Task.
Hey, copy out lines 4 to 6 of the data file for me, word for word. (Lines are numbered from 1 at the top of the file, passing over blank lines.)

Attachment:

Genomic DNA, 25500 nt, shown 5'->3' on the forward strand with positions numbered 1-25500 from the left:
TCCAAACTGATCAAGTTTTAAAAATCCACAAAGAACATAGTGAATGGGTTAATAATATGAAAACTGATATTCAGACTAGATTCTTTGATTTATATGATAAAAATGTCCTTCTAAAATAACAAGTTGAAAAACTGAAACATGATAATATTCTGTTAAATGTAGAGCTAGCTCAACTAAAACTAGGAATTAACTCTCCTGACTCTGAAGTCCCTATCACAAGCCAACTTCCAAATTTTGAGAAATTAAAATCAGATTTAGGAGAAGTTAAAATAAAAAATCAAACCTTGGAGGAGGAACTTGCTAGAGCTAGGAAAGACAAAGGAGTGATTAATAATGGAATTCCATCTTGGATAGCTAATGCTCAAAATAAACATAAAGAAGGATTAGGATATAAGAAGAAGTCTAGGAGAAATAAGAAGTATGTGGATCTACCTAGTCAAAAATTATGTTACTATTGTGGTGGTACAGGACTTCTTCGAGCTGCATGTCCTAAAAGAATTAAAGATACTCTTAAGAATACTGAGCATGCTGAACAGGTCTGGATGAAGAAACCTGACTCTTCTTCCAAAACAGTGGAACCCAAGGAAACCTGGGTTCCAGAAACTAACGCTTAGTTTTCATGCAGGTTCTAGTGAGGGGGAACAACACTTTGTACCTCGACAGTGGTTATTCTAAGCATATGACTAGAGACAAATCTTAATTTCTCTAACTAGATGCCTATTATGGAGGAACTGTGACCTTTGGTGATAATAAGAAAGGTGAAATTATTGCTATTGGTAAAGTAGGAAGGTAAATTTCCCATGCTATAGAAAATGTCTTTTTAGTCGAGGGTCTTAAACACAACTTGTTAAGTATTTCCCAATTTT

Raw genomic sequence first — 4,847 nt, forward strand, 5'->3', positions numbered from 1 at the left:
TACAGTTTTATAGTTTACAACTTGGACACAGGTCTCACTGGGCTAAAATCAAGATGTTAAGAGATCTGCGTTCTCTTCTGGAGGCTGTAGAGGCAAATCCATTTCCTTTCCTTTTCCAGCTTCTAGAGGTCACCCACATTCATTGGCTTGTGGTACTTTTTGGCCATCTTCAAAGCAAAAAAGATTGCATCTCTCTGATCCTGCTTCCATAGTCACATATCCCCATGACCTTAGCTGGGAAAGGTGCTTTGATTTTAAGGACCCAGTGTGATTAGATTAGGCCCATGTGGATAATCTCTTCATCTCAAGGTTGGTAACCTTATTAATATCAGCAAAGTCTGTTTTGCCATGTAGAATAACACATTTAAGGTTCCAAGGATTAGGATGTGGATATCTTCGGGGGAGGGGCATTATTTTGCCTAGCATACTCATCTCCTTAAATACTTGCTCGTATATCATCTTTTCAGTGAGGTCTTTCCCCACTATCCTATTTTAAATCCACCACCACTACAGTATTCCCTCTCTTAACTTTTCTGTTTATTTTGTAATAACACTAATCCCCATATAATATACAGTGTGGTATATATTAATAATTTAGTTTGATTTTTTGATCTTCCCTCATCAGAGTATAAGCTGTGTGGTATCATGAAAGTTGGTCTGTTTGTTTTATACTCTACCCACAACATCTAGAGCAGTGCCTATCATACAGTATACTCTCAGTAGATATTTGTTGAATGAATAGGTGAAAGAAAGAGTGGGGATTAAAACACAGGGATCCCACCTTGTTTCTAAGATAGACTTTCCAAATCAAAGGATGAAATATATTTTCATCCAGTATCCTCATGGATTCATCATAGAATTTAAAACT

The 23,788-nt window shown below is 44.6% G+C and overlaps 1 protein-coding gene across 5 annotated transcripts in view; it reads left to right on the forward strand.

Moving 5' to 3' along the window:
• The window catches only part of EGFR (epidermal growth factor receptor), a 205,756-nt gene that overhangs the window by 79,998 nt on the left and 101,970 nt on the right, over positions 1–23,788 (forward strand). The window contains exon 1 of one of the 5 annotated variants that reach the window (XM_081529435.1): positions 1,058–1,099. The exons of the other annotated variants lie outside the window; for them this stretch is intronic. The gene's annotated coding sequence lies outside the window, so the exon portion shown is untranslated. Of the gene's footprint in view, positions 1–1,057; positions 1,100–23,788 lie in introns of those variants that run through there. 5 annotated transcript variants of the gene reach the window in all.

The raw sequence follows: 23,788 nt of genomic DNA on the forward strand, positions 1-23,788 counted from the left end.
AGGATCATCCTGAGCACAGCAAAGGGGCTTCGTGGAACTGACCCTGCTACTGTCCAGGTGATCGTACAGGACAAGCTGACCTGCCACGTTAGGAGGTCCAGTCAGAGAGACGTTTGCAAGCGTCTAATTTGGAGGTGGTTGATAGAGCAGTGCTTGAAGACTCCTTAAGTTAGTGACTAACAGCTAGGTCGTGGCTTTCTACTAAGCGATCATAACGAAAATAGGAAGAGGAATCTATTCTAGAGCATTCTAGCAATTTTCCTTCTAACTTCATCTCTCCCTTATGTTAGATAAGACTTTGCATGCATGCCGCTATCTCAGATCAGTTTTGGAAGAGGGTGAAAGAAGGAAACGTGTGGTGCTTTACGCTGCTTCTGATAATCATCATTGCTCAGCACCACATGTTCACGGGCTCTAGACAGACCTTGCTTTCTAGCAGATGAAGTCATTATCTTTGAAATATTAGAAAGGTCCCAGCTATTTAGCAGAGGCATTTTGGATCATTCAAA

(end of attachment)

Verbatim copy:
TACAGTTTTATAGTTTACAACTTGGACACAGGTCTCACTGGGCTAAAATCAAGATGTTAAGAGATCTGCGTTCTCTTCTGGAGGCTGTAGAGGCAAATCCATTTCCTTTCCTTTTCCAGCTTCTAGAGGTCACCCACATTCATTGGCTTGTGGTACTTTTTGGCCATCTTCAAAGCAAAAAAGATTGCATCTCTCTGATCCTGCTTCCATAGTCACATATCCCCATGACCTTAGCTGGGAAAGGTGCTTTGATTTTAAGGACCCAGTGTGATTAGATTAGGCCCATGTGGATAATCTCTTCATCTCAAGGTTGGTAACCTTATTAATATCAGCAAAGTCTGTTTTGCCATGTAGAATAACACATTTAAGGTTCCAAGGATTAGGATGTGGATATCTTCGGGGGAGGGGCATTATTTTGCCTAGCATACTCATCTCCTTAAATACTTGCTCGTATATCATCTTTTCAGTGAGGTCTTTCCCCACTATCCTATTTTAAATCCACCACCACTACAGTATTCCCTCTCTTAACTTTTCTGTTTATTTTGTAATAACACTAATCCCCATATAATATACAGTGTGGTATATATTAATAATTTAGTTTGATTTTTTGATCTTCCCTCATCAGAGTATAAGCTGTGTGGTATCATGAAAGTTGGTCTGTTTGTTTTATACTCTACCCACAACATCTAGAGCAGTGCCTATCATACAGTATACTCTCAGTAGATATTTGTTGAATGAATAGGTGAAAGAAAGAGTGGGGATTAAAACACAGGGATCCCACCTTGTTTCTAAGATAGACTTTCCAAATCAAAGGATGAAATATATTTTCATCCAGTATCCTCATGGATTCATCATAGAATTTAAAACT

The 23,788-nt window shown below is 44.6% G+C and overlaps 1 protein-coding gene across 5 annotated transcripts in view; it reads left to right on the forward strand.

Moving 5' to 3' along the window: